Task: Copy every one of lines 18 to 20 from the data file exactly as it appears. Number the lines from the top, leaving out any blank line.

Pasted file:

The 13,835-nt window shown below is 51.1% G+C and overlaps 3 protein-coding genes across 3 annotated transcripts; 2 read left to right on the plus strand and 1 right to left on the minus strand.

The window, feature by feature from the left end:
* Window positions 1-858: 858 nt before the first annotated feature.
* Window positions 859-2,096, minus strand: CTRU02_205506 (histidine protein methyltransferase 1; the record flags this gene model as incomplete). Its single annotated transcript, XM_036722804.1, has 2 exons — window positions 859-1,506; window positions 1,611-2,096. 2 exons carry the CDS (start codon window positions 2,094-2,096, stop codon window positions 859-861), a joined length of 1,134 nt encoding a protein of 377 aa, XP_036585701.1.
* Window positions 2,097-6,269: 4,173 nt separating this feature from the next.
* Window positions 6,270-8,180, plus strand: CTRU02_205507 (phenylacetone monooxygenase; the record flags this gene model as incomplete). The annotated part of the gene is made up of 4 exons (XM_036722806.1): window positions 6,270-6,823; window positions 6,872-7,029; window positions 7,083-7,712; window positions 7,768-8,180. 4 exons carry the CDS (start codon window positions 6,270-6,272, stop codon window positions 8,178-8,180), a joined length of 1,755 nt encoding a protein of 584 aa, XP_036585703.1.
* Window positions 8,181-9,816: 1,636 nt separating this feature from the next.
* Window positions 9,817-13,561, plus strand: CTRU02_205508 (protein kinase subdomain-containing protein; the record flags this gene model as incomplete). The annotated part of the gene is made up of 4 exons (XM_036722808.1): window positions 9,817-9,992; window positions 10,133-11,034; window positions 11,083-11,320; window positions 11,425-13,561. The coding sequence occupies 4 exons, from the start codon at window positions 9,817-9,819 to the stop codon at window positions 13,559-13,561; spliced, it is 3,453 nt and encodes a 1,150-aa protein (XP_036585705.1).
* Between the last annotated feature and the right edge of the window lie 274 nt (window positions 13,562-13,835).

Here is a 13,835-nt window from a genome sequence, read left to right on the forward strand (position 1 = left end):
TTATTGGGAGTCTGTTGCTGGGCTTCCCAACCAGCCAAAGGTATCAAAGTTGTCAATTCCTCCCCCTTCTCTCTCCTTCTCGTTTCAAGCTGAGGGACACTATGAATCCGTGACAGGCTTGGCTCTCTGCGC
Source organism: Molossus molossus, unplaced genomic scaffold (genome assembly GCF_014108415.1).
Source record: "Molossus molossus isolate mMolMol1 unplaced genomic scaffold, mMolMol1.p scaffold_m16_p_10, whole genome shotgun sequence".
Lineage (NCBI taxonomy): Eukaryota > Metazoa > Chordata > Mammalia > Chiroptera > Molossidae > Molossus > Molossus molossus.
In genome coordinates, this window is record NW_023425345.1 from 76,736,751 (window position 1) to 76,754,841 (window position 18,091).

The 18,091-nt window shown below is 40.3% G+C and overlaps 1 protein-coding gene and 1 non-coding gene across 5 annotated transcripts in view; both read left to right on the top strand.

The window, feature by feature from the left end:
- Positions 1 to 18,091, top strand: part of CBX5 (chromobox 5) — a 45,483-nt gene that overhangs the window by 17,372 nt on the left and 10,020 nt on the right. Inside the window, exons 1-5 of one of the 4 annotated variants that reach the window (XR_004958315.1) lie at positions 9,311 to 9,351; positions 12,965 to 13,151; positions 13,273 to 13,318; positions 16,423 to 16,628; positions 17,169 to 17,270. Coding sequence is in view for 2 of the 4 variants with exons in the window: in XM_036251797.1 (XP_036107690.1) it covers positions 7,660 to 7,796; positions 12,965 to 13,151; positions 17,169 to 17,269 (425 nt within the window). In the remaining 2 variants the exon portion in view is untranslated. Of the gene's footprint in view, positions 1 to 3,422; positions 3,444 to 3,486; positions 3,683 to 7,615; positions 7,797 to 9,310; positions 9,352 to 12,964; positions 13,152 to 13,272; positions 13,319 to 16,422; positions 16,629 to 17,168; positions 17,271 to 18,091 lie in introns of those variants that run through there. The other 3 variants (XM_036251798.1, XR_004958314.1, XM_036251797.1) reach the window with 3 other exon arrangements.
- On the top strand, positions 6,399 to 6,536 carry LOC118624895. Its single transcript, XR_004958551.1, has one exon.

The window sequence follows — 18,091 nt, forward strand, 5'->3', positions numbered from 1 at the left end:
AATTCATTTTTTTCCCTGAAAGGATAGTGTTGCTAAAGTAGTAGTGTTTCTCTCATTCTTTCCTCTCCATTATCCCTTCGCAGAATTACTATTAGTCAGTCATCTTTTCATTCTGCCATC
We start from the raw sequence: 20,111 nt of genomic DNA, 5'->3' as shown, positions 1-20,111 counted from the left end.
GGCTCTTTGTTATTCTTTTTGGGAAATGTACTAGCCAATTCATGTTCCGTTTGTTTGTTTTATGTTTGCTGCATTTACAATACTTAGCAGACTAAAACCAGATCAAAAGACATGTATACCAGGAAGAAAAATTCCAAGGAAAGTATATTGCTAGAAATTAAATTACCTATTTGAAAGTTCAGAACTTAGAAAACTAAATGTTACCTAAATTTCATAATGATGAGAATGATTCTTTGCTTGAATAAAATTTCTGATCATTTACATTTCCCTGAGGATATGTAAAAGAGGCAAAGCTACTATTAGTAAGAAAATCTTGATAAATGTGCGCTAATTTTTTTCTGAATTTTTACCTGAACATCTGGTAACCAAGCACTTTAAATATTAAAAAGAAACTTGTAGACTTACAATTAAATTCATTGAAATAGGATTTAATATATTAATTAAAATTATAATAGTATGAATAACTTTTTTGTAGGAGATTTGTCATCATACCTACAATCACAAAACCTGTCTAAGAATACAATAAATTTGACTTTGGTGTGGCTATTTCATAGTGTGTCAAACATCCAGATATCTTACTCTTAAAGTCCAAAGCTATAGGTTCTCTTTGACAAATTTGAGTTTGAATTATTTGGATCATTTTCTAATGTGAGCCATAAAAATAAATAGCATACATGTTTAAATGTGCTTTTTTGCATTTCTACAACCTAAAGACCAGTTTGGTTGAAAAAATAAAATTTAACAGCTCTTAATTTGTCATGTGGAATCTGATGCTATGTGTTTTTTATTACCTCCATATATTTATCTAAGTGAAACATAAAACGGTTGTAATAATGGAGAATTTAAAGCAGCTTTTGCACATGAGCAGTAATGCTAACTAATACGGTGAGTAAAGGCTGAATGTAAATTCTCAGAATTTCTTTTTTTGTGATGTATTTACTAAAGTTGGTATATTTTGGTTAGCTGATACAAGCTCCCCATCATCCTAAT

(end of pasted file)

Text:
- Positions 1 to 18,091, top strand: part of CBX5 (chromobox 5) — a 45,483-nt gene that overhangs the window by 17,372 nt on the left and 10,020 nt on the right. Inside the window, exons 1-5 of one of the 4 annotated variants that reach the window (XR_004958315.1) lie at positions 9,311 to 9,351; positions 12,965 to 13,151; positions 13,273 to 13,318; positions 16,423 to 16,628; positions 17,169 to 17,270. Coding sequence is in view for 2 of the 4 variants with exons in the window: in XM_036251797.1 (XP_036107690.1) it covers positions 7,660 to 7,796; positions 12,965 to 13,151; positions 17,169 to 17,269 (425 nt within the window). In the remaining 2 variants the exon portion in view is untranslated. Of the gene's footprint in view, positions 1 to 3,422; positions 3,444 to 3,486; positions 3,683 to 7,615; positions 7,797 to 9,310; positions 9,352 to 12,964; positions 13,152 to 13,272; positions 13,319 to 16,422; positions 16,629 to 17,168; positions 17,271 to 18,091 lie in introns of those variants that run through there. The other 3 variants (XM_036251798.1, XR_004958314.1, XM_036251797.1) reach the window with 3 other exon arrangements.
- On the top strand, positions 6,399 to 6,536 carry LOC118624895. Its single transcript, XR_004958551.1, has one exon.

The window sequence follows — 18,091 nt, forward strand, 5'->3', positions numbered from 1 at the left end: